From a shy young politician in 2004 to a confident leader in 2012, Congress general secretary Rahul Gandhi, 41, has come of age.
Congress general secretary Rahul Gandhi addresses an election rally in Etawah. PTI photo
The transformation was evident on Monday when Rahul, once known for his silence rather than eloquence, fielded questions with confidence and
assertiveness at his first news conference in Varanasi during the assembly election campaign in the complex and important state of Uttar Pradesh.
There was an unmistakable air of authority of a leader keen to take the battle to the opposition camp.
The Amethi MP diligently tackled questions about his role in politics.
"All political leaders in India - all the top ones - have an obsession with prime ministership. This is not Rahul Gandhi's obsession," he said.
From the day he entered politics, there have been calls within the Congress that Rahul should take on a bigger leadership role.
The clamour grew after Congress chief Sonia Gandhi underwent a surgery abroad last August for an undisclosed ailment.
She has since recovered and is campaigning actively in the poll-bound states.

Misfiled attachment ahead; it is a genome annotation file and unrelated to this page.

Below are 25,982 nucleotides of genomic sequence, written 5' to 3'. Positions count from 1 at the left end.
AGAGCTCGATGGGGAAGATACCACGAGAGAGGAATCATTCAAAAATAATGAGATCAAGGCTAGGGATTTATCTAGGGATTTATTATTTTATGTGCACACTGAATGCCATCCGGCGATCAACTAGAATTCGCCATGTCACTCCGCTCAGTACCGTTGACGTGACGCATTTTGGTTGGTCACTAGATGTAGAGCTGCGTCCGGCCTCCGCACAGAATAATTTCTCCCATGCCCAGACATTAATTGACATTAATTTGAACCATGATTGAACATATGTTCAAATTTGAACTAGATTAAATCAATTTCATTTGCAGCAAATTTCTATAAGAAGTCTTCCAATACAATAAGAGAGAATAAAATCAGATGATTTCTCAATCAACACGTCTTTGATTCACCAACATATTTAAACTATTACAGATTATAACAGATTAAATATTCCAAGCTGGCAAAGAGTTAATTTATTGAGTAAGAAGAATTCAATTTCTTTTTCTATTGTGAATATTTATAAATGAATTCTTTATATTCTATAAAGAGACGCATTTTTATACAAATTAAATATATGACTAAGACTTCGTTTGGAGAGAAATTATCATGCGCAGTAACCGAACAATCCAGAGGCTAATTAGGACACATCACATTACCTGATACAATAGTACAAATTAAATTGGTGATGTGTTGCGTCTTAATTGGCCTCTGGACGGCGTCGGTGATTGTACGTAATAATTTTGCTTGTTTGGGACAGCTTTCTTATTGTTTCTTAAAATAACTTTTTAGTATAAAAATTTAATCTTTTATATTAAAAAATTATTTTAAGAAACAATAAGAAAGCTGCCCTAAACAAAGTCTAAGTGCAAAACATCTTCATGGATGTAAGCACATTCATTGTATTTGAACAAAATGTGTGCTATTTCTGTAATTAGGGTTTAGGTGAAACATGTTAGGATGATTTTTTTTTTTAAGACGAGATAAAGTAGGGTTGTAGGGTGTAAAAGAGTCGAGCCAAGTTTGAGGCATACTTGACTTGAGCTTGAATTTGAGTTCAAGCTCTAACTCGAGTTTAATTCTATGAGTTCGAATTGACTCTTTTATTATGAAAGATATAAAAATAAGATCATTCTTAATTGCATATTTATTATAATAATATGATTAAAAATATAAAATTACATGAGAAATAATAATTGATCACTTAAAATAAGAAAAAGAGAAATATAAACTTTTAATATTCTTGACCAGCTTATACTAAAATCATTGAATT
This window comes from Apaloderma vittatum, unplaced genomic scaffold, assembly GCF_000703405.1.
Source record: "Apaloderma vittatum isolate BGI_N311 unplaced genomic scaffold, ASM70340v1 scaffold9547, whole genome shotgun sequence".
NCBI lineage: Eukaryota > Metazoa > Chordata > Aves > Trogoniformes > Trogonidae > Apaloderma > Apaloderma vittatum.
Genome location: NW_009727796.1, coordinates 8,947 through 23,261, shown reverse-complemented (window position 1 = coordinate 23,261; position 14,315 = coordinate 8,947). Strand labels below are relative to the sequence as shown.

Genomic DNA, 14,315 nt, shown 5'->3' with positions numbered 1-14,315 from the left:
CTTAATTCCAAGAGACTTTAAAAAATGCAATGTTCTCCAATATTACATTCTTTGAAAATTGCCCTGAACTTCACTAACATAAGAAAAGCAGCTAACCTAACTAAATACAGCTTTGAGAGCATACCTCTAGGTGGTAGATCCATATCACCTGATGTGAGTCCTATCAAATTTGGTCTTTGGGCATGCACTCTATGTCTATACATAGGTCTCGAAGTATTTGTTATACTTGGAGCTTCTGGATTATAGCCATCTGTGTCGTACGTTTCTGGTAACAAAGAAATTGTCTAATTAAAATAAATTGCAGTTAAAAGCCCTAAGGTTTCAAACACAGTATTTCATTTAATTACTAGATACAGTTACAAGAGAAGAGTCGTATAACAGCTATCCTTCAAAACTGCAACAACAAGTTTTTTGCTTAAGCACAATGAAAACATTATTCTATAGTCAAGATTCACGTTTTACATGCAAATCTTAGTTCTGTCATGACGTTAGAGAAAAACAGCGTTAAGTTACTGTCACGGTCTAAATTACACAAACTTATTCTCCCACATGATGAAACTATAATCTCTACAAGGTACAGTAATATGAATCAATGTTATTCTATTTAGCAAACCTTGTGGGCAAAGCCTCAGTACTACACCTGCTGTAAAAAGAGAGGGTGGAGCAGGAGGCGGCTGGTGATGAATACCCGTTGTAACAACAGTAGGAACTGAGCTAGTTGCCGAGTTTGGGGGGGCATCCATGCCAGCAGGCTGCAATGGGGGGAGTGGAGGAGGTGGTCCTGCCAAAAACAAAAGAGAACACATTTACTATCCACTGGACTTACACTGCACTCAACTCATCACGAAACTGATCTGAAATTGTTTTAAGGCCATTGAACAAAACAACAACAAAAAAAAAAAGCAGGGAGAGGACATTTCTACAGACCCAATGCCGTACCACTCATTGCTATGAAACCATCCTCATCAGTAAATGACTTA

Rahul has tactfully set aside the question of his taking on bigger responsibilities in the party and government in his previous interactions with journalists.
At a news conference in Delhi on May 5, 2009 after the Congress returned to power in the 15th Lok Sabha elections, Rahul was asked if he would take over as Congress president or join the government.
He replied hesitantly: "Look, unless I am forced, which the Prime Minister and my boss (Congress president Sonia Gandhi) can do..."
This was in stark contrast to his articulation skills on display in Varanasi on Monday.
A combative Rahul's body language said it all. Though there were other party leaders from UP on the stage, Rahul himself conducted the news conference.
At one instance, he even stood up to drive home his point that the Congress is now standing on its own feet in Uttar Pradesh.